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Coupland on atomized culture, Peterson on chatter

February 7, 2010 Leave a comment Go to comments

In the NY Times Deborah Solomon asks and writer Douglas Coupland answers:

How would you define the current cultural moment?

I’m starting to wonder if pop culture is in its dying days, because everyone is able to customize their own lives with the images they want to see and the words they want to read and the music they listen to. You don’t have the broader trends like you used to.

This is an appropriate anxiety for our time, and Alan Rusbridger talked interestingly about it in his state of journalism talk in the spring of 2006. Jay Rosen calls it “audience atomization” and he sees evidence that social media have created opportunities for it to be overcome. In order to think further, we can’t stop with this little quotation in Solomon’s usual “edited and condensed” NY Times Magazine Sunday interview.

Similarly, we can’t stop at the ending of the new Charles Peterson review essay about Facebook in the NYROB:

But most of us still know, despite Facebook’s abuse of what should be the holiest word in the language, that a News Feed full of constantly updating “friends,” like a room full of chattering people, is no substitute for a conversation. Indeed, so much of what has made Facebook worthwhile comes from the site’s provisions for both hiding and sharing. It is not hard to draw the conclusion that some things shouldn’t be “shared” at all, but rather said, whether through e-mail, instant message, text message, Facebook’s own “private message” system, or over the phone, or with a cup of coffee, or beside a pitcher of beer. All of these “technologies,” however laconic or verbose, can express an intimacy reserved for one alone.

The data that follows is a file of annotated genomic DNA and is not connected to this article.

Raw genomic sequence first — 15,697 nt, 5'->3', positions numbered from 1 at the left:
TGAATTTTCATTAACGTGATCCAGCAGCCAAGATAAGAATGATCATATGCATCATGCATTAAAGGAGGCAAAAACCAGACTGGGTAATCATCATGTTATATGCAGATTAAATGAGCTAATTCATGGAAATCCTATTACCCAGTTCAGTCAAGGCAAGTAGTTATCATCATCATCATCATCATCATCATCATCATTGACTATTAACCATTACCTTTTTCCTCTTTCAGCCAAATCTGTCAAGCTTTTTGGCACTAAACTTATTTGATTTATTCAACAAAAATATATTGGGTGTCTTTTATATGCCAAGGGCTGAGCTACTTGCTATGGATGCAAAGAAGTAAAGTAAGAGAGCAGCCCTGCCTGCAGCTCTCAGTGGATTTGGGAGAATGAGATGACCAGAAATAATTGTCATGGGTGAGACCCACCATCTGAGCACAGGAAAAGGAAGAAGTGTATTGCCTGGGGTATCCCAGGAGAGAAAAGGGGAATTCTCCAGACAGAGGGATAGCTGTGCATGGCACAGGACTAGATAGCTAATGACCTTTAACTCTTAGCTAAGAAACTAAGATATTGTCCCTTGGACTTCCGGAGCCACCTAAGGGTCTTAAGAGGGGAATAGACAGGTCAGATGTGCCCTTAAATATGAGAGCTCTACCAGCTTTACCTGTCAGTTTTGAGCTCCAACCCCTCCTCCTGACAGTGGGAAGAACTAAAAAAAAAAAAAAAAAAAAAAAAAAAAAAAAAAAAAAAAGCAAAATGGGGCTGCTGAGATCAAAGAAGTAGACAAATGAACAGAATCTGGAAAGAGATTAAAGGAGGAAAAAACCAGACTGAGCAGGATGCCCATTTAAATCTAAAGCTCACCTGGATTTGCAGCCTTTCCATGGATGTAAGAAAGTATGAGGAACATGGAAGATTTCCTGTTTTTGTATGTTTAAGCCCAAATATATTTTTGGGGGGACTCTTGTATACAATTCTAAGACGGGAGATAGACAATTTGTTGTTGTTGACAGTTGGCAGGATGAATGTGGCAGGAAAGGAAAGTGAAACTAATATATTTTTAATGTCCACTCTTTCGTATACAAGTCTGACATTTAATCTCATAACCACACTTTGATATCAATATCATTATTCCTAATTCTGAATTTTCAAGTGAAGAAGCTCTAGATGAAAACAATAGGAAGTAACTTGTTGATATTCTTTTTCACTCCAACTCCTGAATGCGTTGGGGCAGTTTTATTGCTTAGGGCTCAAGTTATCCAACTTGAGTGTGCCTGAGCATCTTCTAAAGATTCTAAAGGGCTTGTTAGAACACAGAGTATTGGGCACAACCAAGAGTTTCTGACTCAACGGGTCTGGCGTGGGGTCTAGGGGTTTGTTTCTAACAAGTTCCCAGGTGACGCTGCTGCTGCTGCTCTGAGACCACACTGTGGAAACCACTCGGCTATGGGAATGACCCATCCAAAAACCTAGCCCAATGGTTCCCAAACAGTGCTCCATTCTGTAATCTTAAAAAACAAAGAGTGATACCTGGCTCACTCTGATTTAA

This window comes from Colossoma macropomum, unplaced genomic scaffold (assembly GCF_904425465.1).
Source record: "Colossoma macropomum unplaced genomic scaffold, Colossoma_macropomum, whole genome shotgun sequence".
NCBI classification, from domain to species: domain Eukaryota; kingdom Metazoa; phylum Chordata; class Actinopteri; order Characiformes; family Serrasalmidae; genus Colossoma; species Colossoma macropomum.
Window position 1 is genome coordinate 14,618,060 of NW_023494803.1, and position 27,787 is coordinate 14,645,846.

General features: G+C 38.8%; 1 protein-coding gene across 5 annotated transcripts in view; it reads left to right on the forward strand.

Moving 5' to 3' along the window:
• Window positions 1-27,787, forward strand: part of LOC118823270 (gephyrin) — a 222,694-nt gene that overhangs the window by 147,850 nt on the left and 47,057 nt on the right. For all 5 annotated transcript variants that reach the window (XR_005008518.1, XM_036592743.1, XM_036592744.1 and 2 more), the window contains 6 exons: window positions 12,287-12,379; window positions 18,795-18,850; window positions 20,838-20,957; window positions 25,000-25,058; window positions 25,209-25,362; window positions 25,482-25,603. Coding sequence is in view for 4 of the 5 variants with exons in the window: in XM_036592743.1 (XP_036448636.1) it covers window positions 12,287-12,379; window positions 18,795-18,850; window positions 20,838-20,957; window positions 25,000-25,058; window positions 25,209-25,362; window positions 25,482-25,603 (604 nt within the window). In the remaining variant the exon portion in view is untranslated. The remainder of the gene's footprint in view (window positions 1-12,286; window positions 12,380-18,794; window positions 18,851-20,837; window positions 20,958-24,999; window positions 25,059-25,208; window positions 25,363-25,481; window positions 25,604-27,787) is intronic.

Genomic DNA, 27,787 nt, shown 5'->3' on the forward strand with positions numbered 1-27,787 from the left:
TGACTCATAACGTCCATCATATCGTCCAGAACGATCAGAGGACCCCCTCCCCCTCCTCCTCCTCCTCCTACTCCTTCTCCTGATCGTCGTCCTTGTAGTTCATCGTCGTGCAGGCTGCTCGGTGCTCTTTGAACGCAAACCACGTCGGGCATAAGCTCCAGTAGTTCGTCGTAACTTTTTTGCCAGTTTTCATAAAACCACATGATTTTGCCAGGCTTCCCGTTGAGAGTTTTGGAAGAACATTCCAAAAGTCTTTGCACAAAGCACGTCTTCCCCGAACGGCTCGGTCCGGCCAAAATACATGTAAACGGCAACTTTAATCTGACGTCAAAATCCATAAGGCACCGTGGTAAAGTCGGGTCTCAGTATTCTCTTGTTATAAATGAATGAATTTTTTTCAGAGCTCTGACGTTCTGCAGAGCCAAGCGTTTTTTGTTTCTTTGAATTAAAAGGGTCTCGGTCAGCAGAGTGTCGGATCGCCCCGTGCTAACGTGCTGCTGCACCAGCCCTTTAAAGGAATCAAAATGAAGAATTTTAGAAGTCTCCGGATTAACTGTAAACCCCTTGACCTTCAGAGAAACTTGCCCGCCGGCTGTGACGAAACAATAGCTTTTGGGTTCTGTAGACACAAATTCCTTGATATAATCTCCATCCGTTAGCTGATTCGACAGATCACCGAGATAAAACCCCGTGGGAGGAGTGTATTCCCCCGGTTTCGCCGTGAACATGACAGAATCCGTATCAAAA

Those are the fears; what are the hopes?

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